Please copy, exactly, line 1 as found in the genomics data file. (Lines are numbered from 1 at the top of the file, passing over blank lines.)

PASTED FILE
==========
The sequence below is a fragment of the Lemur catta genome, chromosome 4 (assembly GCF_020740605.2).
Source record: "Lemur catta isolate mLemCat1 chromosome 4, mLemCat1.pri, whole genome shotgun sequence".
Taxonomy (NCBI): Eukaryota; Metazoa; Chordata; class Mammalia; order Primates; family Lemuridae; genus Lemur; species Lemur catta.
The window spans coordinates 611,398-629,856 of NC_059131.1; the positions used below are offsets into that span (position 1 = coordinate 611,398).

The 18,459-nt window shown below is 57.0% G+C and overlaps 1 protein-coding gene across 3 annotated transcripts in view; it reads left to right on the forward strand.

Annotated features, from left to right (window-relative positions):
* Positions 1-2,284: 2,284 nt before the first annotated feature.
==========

The sequence below is a fragment of the Lemur catta genome, chromosome 4 (assembly GCF_020740605.2).